Thursday, 25 September 2008

Effective testing on Grails

Gus and I will be presenting on "Effective Testing on Grails" at the London Groovy and Grails User Group next week Wed 1st of October, @18.30. Please feel free to attend if this seems relevant to you. A synopsis of the talk and registration for the event are all available at the following link.

The UI decisions behind a typical web form

I stumbled across a very useful article recently and wanted to share it around. The article discusses the best placement of form submit/cancel buttons for a typical web form and backs this up with Heat Maps showing where the user spent time looking at elements on the page etc.

Check out the Primary & Secondary Actions in Web Forms blog post yourself.

There are a lot of very useful posts on that blog - all of them focused on useability and the "dark art" of UI decision making.

Inspecting Response Headers in the browser

I needed to inspect the headers being sent to various browsers today. Specifically we wanted to find out how Yahoo was able to deliver a "fresh" CAPTCHA image when you used the browser back button to return to the page with the CAPTCHA image on it.

We observed that this happened even with Javascript disabled, and so came to the conclusion that it must be something in the response headers.

In Firefox (v1.5+) there is a really useful extension that I have mentioned before (the Web Developer Toolbar extension) which can show the headers using Tools -> Web Developer -> Information -> View Response Headers.

When using Internet Explorer a solution is to use the IE HTTP Headers plugin (for IE v5.0+) which is available at

For those interested, the solution to the problem was to add the following headers to the response:

static void doNotCacheResponse(HttpServletResponse response) {
response.setHeader('Pragma', 'no-cache')
response.setHeader('Cache-Control', 'no-cache,no-store')
response.setHeader('Expires', '-1')

We've tested that this works to force a re-request using Firefox 2, Firefox 3, IE6, IE7, Chrome, Safari 3 and Opera 9 - which is nice!

Tuesday, 23 September 2008

Careful with what you Query.

The F5 BigIP load balancers have a feature called iRules. They allow you to manipulate and manage traffic in the Load Balancer.

They are really useful for checking or modifying cookies [HTTP::cookie], the host domain [HTTP::host], path [HTTP::path] and query parameters [HTTP::query] of URLs and requests.

A sligth word of warning though.... any checks made on the QUERY of a HTTP request actually search the URI of the referer as well. As an example, the following iRule would send a HTTP 200 response if you were either requesting a URL with a query parameter of "ThereIsAQuery" OR if you're refer page's URL included a query parameter of "ThereIsAQuery".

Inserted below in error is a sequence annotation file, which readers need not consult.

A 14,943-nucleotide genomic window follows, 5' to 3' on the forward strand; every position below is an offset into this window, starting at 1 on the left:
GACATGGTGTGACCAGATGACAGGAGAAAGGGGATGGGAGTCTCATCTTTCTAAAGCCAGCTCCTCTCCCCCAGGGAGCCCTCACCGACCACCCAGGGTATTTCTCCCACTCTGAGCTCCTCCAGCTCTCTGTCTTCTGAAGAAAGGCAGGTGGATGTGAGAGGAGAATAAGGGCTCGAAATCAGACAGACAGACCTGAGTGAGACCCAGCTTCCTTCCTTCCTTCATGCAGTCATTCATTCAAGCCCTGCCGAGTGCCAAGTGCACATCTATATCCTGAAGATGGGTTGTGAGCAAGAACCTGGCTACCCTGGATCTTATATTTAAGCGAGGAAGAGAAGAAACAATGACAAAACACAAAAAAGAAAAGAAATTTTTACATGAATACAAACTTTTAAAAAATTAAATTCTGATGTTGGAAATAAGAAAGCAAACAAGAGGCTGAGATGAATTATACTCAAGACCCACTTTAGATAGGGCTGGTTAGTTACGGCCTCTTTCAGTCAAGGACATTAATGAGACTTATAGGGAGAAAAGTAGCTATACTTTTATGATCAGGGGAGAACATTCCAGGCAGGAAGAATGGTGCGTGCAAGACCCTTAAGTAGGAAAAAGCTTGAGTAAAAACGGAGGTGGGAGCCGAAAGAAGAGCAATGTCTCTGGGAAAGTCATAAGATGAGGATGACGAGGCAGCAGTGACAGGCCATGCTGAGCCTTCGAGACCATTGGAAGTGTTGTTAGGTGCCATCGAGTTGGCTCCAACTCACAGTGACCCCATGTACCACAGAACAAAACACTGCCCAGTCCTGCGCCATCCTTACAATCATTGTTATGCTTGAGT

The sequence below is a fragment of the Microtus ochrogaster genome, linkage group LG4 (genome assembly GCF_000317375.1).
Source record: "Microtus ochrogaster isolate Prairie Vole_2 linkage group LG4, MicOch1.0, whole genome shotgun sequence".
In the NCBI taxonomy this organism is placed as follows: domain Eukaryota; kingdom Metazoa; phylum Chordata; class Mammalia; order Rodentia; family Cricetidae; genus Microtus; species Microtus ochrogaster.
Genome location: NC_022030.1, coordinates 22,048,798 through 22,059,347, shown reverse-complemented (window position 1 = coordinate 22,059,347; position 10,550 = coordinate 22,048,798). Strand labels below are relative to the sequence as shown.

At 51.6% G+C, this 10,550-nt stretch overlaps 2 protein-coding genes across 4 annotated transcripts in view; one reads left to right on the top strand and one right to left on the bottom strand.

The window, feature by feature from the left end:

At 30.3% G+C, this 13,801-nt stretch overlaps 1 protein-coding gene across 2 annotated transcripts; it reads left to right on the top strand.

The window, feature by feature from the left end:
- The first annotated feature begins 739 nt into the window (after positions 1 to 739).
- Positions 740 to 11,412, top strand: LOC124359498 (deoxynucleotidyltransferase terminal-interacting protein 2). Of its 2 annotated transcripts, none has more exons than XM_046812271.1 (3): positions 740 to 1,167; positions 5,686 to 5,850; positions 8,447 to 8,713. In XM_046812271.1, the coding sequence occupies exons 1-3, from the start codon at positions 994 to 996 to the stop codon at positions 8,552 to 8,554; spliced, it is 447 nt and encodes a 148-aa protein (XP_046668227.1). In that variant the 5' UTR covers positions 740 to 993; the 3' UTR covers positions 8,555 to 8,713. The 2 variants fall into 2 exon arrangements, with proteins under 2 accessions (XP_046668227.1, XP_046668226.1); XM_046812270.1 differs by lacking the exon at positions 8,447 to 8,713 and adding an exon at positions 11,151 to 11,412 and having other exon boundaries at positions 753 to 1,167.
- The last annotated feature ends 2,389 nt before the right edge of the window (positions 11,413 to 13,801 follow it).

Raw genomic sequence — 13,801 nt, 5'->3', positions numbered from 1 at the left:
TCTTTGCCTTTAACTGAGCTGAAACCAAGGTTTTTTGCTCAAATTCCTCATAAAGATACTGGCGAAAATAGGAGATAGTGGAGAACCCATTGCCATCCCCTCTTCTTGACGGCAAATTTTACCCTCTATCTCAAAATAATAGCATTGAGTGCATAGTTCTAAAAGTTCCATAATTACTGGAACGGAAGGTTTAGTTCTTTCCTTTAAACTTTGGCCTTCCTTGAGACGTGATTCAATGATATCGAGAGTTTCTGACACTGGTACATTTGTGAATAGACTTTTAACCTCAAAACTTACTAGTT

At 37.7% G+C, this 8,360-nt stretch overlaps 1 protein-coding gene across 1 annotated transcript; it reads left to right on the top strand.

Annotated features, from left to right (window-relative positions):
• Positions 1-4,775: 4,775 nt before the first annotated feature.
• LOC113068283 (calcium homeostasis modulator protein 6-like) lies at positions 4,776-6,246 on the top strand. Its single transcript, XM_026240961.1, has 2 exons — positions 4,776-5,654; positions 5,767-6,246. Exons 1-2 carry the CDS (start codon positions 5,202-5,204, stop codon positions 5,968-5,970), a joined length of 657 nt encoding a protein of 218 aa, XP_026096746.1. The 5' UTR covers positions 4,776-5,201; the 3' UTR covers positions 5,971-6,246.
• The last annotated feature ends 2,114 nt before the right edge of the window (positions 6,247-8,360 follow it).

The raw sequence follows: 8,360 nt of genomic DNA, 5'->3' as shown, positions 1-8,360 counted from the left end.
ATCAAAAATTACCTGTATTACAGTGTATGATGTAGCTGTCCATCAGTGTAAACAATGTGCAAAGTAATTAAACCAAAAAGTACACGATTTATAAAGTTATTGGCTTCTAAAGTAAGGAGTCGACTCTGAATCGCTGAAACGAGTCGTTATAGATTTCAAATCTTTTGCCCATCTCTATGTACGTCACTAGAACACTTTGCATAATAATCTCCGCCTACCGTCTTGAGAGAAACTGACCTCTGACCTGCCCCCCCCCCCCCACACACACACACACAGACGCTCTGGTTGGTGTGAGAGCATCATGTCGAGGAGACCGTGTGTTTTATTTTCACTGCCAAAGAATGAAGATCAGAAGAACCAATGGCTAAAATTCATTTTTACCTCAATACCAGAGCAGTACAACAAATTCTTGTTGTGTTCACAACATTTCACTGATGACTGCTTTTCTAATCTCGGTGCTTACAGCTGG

if {
([HTTP::QUERY] eq "ThereIsAQuery")
HTTP::respond 200 content "<html><body>There is a Query</body></html>"

Other attributes such as [HTTP::host], [HTTP::path], and [HTTP::uri] are only valid for the requested URL. They are not checked in the referer header.

Monday, 15 September 2008

Command Objects Revisited

I posted yesterday about command objects but a conversation I had this morning made me realise I'd neglected to mention one of the interesting and less obvious ways to use them.

Imagine a scenario where you have a form that is basically for saving domain object instances but has a few other fields, not directly properties of the domain object in question but things like choices of how to set property values (e.g. a radio button to choose whether or not to update the timestamp on the object), workflow type instructions to the controller (e.g. preview this object after saving it), etc. This is a very common scenario.

You can handle this neatly with command objects by nesting an instance of the domain class inside the command object class, e.g.
    class MyCommand {
boolean updateTimestamp
boolean previewAfterSave
MyDomain domainObj
Then name your form fields accordingly...
    <g:checkBox name="updateTimestamp" value="${command.updateTimestamp}" />
<g:checkbox name="previewAfterSave" value="${command.previewAfterSave}" />
<input type="hidden" name="" value="${}" />
<input type="text" name="" value="${}" />
<g:select name="domainObj.otherDomainObj" from="${OtherDomainClass.list()}" value="${}" optionKey="id" />
and so on.

Sunday, 14 September 2008

Command Objects